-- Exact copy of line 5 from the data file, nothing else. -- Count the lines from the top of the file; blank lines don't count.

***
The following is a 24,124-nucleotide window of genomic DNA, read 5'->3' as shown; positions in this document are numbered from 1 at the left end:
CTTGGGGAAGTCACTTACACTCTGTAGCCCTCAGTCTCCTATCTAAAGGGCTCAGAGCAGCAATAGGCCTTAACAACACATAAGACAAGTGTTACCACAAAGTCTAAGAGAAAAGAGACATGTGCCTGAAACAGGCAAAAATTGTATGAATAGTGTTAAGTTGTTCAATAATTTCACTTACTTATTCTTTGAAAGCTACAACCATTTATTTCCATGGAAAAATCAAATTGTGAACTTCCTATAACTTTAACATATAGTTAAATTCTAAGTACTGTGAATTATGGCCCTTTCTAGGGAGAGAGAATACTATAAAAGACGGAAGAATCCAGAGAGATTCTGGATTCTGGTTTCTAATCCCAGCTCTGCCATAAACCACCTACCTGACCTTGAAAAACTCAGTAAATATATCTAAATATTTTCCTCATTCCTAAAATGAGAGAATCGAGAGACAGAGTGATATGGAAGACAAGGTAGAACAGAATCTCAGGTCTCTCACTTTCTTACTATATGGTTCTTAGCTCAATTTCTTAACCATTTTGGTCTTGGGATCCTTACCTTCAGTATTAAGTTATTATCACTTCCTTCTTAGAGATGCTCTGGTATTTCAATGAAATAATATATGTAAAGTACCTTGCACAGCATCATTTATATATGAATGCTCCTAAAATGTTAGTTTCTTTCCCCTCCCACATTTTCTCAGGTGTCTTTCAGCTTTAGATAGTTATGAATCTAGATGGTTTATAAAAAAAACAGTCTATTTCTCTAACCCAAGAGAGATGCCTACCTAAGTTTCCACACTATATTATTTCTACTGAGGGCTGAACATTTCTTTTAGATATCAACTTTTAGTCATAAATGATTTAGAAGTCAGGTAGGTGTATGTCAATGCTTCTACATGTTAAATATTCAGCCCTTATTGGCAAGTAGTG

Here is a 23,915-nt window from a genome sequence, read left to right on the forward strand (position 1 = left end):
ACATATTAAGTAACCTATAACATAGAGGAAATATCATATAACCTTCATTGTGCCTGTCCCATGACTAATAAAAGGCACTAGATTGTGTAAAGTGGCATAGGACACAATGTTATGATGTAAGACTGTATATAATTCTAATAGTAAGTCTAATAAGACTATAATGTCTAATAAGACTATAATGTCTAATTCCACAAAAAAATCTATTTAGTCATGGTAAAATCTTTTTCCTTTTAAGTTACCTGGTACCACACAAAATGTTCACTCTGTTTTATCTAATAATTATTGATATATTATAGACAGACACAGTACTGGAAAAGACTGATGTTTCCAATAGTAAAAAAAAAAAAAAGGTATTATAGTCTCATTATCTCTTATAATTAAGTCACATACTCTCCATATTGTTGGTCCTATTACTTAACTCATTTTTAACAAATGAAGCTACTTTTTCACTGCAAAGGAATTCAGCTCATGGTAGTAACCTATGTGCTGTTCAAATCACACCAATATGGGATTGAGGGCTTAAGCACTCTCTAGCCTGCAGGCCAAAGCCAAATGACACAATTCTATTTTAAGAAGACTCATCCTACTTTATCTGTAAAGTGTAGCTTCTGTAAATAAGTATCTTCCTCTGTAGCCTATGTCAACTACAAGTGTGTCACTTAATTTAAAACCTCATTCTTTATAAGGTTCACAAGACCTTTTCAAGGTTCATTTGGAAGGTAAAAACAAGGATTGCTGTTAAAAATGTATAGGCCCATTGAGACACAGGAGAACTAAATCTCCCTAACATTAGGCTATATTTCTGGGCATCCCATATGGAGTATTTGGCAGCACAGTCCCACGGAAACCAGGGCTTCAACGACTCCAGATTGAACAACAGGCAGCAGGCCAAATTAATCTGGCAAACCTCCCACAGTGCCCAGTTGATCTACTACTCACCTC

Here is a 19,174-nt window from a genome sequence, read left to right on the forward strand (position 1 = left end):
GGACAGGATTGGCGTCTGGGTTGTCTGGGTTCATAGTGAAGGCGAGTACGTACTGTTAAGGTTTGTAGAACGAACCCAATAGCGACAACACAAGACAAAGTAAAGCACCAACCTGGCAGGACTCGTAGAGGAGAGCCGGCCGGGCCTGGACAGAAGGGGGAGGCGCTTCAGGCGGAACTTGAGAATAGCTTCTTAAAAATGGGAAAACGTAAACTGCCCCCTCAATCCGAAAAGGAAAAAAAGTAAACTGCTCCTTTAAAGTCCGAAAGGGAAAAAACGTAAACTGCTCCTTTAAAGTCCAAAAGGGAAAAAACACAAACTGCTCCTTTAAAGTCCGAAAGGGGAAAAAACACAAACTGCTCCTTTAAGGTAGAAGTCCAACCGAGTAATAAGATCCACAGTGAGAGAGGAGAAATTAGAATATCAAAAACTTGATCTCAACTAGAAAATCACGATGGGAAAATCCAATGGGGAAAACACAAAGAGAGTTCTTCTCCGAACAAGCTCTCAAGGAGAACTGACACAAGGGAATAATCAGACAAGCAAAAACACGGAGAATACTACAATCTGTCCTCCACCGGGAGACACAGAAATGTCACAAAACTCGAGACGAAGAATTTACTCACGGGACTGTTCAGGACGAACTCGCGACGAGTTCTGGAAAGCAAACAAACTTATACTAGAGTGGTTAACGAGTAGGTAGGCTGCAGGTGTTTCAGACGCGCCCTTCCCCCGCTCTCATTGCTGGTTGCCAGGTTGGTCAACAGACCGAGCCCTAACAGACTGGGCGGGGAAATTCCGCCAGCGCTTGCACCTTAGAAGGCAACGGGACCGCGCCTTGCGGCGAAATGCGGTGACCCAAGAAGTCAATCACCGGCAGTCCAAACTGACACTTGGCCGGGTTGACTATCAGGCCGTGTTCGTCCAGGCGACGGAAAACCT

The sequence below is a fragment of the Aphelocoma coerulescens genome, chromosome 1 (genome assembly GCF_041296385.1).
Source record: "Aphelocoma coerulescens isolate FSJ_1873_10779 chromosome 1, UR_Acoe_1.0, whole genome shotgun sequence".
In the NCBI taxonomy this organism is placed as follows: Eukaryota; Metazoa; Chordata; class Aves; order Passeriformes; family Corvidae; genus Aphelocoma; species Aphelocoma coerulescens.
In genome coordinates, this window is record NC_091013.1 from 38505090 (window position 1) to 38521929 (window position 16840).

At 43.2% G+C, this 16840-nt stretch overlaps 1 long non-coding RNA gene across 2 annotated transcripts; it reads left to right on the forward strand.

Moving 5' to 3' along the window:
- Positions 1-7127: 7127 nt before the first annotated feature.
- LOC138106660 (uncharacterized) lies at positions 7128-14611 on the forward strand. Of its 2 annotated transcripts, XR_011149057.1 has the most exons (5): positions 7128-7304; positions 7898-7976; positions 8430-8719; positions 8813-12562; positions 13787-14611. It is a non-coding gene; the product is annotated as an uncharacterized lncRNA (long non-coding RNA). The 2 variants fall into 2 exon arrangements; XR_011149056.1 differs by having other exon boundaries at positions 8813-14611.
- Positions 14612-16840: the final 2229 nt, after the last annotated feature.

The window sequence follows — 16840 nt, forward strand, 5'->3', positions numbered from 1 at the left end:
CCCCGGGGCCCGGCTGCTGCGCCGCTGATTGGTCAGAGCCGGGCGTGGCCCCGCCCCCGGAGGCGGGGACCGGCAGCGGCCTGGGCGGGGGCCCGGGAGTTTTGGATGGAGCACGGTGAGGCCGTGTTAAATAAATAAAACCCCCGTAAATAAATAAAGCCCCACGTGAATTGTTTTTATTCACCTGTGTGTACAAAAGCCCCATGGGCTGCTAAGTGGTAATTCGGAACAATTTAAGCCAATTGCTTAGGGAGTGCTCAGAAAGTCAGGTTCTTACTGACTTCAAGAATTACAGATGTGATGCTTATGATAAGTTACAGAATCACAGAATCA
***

Here is a 19,174-nt window from a genome sequence, read left to right on the forward strand (position 1 = left end):